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Manuscript from April 2, 2005, published original in Dutch language with the title "Niet op de agenda" in: Deviant (The Netherlands), Vol. 12 (2005), No. 46, pp. 34-37

Jan Verhaegh

Not on the Agenda – Clients and Psychiatry in Central Europe


As a result of happy circumstances my son Stefan and I had the opportunity of making a study trip through Central Europe. This study trip could not have taken place without the great hospitality of members of the board of the European Network Users Survivors Psychiatry. My son and I were guests of Peter Lehmann (Berlin), Gábor Gombos and his wife Kathy (Budapest), Piotr Iwanejko (Cracow) and Vahid Dulovic (Tuzla).

This hospitality, the kindness, the music, the quality of food, the life-power, the cheerfulness of these people, their families and their friends turned our journey into an unforgettable, special and impressive experience. At the same time being ignorant and naive people from Western Europe we were touched by great sufferance and shocked by the depth of the suffering in these countries.

At several moments during our trip we experienced a deep feeling of powerlessness when confronted with the misery and awful circumstances under which not only psychiatric patients lived, but whole groups of people. That is the reason we find it a moral duty to tell about the things we've seen, so that as many people as possible are informed about the situation of our Eastern Europe neighbours. And our friends over there specifically urged us to tell their stories.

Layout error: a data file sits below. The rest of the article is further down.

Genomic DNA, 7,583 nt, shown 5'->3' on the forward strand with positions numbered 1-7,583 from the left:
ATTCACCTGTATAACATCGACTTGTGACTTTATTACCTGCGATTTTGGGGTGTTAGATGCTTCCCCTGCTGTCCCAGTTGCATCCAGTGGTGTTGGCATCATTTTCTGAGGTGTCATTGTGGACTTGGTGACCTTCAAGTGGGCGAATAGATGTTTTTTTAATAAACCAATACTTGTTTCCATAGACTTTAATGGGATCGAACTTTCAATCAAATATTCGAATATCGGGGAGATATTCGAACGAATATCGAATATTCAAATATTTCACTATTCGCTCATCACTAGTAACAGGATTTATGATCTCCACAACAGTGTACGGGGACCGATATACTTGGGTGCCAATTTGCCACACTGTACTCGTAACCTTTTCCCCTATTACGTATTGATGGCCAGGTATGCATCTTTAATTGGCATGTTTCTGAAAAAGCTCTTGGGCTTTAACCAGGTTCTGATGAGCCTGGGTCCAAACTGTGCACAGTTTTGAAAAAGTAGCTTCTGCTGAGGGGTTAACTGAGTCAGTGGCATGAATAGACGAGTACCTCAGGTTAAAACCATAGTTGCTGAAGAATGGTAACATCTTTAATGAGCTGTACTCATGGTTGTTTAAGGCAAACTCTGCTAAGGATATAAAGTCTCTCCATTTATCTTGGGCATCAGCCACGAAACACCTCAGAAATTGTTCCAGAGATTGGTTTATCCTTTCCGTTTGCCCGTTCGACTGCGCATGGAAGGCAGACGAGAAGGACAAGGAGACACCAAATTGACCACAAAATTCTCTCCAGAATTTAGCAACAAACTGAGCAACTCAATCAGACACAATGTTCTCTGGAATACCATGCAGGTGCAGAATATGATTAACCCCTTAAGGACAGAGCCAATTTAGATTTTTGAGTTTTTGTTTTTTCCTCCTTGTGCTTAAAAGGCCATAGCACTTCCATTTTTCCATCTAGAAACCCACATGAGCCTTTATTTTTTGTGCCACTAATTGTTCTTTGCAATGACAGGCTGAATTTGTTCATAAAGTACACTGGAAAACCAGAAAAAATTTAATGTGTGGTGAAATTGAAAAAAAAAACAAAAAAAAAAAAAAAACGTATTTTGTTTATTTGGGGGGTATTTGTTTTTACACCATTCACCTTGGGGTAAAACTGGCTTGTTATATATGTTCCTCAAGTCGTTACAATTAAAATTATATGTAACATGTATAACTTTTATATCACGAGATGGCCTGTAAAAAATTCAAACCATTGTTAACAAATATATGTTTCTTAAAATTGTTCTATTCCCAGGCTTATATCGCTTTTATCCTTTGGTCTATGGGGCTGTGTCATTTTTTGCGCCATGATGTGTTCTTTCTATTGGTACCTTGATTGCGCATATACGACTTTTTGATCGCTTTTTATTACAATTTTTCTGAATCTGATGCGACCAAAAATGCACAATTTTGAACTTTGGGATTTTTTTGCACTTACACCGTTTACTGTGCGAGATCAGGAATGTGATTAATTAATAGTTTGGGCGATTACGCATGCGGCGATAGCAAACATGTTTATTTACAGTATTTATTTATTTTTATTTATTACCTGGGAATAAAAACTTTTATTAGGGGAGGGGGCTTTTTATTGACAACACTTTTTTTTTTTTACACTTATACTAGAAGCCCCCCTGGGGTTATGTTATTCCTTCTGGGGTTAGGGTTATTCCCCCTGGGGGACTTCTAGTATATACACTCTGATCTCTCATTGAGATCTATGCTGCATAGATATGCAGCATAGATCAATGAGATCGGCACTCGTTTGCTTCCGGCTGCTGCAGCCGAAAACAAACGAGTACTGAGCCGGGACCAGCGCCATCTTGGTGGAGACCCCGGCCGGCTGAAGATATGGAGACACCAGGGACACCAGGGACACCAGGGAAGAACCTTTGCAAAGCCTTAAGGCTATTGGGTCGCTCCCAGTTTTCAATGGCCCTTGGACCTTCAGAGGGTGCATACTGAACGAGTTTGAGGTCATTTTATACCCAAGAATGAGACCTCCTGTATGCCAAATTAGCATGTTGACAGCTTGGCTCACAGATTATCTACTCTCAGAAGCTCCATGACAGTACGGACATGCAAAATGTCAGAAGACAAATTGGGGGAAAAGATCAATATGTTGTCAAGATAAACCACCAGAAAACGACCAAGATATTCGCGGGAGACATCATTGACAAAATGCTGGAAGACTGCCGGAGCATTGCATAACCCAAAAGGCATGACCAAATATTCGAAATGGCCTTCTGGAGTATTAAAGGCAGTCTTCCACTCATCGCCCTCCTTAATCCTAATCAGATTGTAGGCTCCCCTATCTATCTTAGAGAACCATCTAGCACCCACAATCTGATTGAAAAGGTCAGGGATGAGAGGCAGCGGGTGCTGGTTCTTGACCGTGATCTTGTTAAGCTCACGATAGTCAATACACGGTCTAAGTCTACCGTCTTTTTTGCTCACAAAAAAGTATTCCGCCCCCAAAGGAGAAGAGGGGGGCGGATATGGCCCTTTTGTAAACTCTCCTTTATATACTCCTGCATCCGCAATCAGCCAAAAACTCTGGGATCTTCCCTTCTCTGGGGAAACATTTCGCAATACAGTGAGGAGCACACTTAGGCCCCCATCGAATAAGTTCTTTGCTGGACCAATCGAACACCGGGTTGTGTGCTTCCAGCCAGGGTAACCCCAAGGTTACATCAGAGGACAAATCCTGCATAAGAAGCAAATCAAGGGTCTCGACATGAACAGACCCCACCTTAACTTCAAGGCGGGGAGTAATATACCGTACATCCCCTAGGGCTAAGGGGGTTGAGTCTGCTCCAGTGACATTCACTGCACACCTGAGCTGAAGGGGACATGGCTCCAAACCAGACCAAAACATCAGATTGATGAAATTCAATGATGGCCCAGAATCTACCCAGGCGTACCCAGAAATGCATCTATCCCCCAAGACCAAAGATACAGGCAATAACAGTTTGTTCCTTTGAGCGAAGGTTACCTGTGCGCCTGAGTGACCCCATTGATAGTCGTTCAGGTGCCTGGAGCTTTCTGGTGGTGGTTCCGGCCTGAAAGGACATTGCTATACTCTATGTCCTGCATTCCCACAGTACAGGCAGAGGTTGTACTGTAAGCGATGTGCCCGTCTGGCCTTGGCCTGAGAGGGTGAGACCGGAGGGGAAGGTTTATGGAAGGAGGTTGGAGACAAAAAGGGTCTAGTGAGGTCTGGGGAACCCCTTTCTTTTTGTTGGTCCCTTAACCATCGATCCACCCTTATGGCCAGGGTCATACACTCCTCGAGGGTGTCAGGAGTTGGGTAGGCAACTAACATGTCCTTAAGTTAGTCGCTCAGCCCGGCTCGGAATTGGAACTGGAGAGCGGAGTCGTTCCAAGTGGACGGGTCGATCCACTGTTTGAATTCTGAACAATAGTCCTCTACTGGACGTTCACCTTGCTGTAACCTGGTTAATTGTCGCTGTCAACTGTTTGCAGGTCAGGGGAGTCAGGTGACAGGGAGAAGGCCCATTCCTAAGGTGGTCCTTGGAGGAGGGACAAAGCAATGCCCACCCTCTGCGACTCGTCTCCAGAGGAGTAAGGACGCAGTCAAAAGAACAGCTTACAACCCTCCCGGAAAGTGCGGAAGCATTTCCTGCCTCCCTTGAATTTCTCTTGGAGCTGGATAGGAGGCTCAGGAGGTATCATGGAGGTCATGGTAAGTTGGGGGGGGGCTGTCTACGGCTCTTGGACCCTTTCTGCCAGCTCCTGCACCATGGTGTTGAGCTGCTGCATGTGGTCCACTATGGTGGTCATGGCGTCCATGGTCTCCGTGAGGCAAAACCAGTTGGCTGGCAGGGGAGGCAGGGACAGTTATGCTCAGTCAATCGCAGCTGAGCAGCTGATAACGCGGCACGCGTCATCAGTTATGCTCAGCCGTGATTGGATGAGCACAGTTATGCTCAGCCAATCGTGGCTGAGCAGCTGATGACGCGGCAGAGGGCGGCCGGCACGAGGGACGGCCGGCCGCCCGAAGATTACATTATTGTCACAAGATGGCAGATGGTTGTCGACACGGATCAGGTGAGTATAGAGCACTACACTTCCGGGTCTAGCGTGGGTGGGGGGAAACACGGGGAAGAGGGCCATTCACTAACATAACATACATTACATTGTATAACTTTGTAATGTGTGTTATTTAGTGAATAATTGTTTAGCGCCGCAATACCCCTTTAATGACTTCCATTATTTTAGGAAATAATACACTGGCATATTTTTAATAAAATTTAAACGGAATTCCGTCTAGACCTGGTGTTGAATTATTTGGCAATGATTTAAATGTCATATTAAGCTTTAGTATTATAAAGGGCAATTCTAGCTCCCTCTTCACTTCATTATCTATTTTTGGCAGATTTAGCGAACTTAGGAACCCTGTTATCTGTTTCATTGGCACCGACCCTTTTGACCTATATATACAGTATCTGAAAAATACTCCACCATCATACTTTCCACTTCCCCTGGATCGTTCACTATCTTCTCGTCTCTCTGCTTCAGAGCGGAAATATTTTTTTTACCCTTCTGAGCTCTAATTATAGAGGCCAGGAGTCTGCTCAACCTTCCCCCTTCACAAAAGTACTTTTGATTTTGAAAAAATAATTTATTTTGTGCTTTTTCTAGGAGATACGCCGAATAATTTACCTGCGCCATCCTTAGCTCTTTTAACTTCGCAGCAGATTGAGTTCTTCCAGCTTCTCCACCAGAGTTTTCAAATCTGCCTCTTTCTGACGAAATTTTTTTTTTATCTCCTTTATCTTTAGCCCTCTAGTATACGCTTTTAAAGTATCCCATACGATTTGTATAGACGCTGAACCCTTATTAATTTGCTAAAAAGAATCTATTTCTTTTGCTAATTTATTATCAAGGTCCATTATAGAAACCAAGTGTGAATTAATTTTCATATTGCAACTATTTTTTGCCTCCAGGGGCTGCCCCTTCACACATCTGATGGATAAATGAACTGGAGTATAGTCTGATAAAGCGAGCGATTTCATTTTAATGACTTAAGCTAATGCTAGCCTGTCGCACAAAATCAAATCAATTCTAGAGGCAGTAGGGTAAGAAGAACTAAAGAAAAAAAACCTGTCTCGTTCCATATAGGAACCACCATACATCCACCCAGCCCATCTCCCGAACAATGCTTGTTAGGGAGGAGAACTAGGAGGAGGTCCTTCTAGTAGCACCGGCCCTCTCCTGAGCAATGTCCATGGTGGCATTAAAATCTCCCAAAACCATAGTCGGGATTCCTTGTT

1. Clients are active everywhere

Everywhere in Europe under difficult circumstances and with no or very few means, clients are helping each other to be independent, to have a vision and to fight for their rights These organisations of patients have the very important task to democratise psychiatry and society and most of all to fight for their human rights.

In Central Europe the Hamlet Trust is doing good things. This Trust has realised extremely important projects.

Nowadays there is a new organisation MHID, what is doing the same work as Hamlet Trust and wahet exists out of some of the professionals of Hamlet Trust.

And besides these activities there are patients who are drawing and painting, proudly making exhibitions of their work. In order to show these works to other people in Europe and to give other patients the opportunity to do the same, we have started a website on the European Network and so we built an Art Gallery.

2. Mutual solidarity

We did not only experience impressive activities by clients, but also by managers, psychiatrists, nurses and social workers. In Hungary for instance we were given an enthusiastic excursion by a manager of a social pension. This man booked very important results with scarce means in making a large scaled institution in small parts.

Striking was the proud with which all people spoke about their work, the booked results and the results booked by their clients. Where both clients and professionals were working with very little it seemed that sometimes this shared poverty created a mutual solidarity between professionals and clients. This solidarity we are often missing in the Netherlands, I feel.

Because most people depend on their family due to the lack of welfare the hospitality was overwhelming. So overwhelming we were surprised and impressed by it. At the same time there is corruption at a large scale. Where there are few social services and social securities and everyone depends on the support of friends and family under difficult circumstances, everyone tries to get money out of corruption. In relation with this we impressed by plans of self help organization Fenix in Tuzla to earn money with self made souvenirs, furniture and biologically breed plants and herbs to be financial independent.

3. Genocide

Genocide is a fundamental European problem that is lacking an answer. One of the most shocking things to realise during our journey is that there has come an end at Auschwitz-Birkenau, but that genocide in Europe never ended. We were in Auschwitz and were deeply touched by the enormous desolate and extendedness of Birkenau. And the extermination of the Jewish people was only the beginning, after that it was the turn of the Slavish people to be exterminated.